A man with over two decades of luxury hospitality experience and an enthusiasm for employee development and relations has been appointed to the helm of the award-winning Sanchaya.
Magnus Olovson comes to the 9.6-hectare beachfront property on Bintan Island after seven years in Cambodia’s Siem Reap. As a partner of both the Heritage Suites Hotel and Café IndoChine Restaurant, his responsibilities ranged from overseeing extensive training to full refurbishments and market repositioning.
Swedish-born Olovson rose up the ranks as food and beverage director at Hotel Negresco in Nice, France, and Sheraton Oran Hotel & Towers in Algeria, before becoming general manager of the British Virgin Islands’ Peter Island Resort, serving clientele such as Robert de Niro, Luciano Pavarotti, David Bowie, Tony Blair and the Swedish royal family. He also managed the 2009 launch of Le Gray Hotel in Beirut.
“Magnus has a proven track record, bringing rich and diversified experience to the table that will propel our aspirations to live up to an unsurpassed level of hospitality and attention to detail,” said The Sanchaya’s founder Natalya Pavchinskaya.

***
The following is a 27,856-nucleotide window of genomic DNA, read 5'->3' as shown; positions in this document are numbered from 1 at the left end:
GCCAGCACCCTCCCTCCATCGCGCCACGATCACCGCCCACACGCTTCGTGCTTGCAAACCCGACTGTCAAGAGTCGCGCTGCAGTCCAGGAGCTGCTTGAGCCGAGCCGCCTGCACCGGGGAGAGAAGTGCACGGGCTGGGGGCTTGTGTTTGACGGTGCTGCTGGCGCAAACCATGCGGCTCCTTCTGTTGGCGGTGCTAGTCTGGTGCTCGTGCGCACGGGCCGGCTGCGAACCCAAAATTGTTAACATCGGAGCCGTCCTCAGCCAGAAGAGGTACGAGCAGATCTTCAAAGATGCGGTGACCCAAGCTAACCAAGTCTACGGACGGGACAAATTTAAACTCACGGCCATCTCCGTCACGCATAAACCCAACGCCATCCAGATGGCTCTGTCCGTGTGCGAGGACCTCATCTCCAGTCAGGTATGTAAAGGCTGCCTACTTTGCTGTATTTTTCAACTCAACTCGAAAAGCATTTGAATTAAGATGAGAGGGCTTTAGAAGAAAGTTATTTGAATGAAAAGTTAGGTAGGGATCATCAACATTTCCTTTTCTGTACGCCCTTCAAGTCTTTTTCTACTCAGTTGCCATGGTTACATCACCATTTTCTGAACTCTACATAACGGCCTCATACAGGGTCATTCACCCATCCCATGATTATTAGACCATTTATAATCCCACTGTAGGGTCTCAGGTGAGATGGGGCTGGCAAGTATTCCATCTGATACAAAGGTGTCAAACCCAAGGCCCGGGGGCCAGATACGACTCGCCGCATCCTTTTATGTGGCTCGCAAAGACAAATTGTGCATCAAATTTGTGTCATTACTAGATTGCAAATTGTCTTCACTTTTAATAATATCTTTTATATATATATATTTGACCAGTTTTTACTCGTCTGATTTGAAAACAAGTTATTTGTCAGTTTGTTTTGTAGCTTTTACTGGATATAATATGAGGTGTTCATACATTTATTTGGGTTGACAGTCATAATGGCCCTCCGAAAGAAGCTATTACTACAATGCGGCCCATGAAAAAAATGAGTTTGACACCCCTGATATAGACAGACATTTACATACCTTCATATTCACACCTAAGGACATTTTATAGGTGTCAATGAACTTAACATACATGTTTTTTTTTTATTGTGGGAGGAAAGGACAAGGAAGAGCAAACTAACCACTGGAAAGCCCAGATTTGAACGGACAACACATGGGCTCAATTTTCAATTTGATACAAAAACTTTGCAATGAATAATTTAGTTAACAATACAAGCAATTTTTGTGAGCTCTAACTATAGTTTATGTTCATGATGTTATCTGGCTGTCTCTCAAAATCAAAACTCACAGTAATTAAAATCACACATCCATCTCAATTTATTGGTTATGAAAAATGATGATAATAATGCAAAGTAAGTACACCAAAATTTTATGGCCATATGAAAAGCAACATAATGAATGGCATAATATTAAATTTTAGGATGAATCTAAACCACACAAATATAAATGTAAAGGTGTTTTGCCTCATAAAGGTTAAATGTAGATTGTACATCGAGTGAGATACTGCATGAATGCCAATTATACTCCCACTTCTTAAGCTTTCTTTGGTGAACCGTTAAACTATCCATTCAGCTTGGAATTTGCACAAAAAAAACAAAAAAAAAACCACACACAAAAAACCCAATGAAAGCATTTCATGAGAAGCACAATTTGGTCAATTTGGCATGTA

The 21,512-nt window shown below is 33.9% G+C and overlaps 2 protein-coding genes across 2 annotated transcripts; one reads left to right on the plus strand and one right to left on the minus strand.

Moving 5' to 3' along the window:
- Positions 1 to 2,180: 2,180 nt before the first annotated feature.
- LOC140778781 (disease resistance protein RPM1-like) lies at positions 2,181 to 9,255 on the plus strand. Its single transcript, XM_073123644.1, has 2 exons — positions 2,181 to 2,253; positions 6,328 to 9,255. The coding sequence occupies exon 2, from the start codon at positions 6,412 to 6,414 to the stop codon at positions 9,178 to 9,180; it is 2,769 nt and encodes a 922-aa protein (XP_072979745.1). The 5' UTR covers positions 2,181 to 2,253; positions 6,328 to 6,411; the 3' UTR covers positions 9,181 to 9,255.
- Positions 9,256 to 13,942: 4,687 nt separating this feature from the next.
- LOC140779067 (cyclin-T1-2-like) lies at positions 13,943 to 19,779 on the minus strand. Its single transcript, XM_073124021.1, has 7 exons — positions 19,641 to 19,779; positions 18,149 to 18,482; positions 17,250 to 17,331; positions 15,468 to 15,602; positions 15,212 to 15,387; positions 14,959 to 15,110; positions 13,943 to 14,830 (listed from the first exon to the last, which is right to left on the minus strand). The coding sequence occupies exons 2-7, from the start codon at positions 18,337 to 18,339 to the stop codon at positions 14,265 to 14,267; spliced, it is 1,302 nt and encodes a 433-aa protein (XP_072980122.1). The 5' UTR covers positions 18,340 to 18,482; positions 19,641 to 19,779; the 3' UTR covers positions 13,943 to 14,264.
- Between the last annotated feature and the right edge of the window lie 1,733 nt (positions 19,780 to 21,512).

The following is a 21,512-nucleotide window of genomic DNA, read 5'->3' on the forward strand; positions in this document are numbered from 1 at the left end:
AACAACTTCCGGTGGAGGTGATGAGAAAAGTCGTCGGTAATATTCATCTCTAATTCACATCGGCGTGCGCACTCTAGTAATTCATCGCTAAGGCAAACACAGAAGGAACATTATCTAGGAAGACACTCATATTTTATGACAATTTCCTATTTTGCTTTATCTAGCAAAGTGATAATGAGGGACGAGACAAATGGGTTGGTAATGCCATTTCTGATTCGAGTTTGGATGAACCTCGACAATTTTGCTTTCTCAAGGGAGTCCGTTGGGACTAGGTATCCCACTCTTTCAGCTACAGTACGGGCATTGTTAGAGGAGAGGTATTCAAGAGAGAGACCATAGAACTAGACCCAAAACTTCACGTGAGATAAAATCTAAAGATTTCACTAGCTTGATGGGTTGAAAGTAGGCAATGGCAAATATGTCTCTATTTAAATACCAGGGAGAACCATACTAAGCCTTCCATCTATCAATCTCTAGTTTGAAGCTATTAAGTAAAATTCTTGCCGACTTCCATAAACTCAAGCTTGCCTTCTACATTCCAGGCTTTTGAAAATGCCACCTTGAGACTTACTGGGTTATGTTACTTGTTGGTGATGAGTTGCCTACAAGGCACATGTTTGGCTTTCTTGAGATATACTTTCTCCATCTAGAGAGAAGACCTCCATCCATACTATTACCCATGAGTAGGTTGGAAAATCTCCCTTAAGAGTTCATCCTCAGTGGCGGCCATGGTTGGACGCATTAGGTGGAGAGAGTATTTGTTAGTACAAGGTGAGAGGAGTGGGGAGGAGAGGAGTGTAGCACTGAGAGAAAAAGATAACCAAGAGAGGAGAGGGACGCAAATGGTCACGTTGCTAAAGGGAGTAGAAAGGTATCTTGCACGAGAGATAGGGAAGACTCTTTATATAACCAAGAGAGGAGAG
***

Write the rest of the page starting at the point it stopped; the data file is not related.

Olovson said he lives by the mantra of “upscale, old-fashioned hospitality” based on highly personalised service from a well-trained team.
Swedish-born Magnus Olovson, who has more than two decades of luxury hospitality experience, has been appointed to the helm of The Sanchaya Bintan
“The Sanchaya has it all, particularly outstanding staff trained by the British Butler Institute who know the guests’ names by heart, and remarkable facilities overlooking one of the world’s most stunning beaches,” said Olovson. “We want to stay on top and continue to lead by example, through a continual focus on our people, our facilities and our unrivalled guest experience.”
He said he also hoped to further The Sanchaya’s corporate social responsibility efforts that already include year-long hospitality scholarships for young locals and purifying and bottling still and sparkling water on the property, saving an estimated 80,000 plastic bottles a year.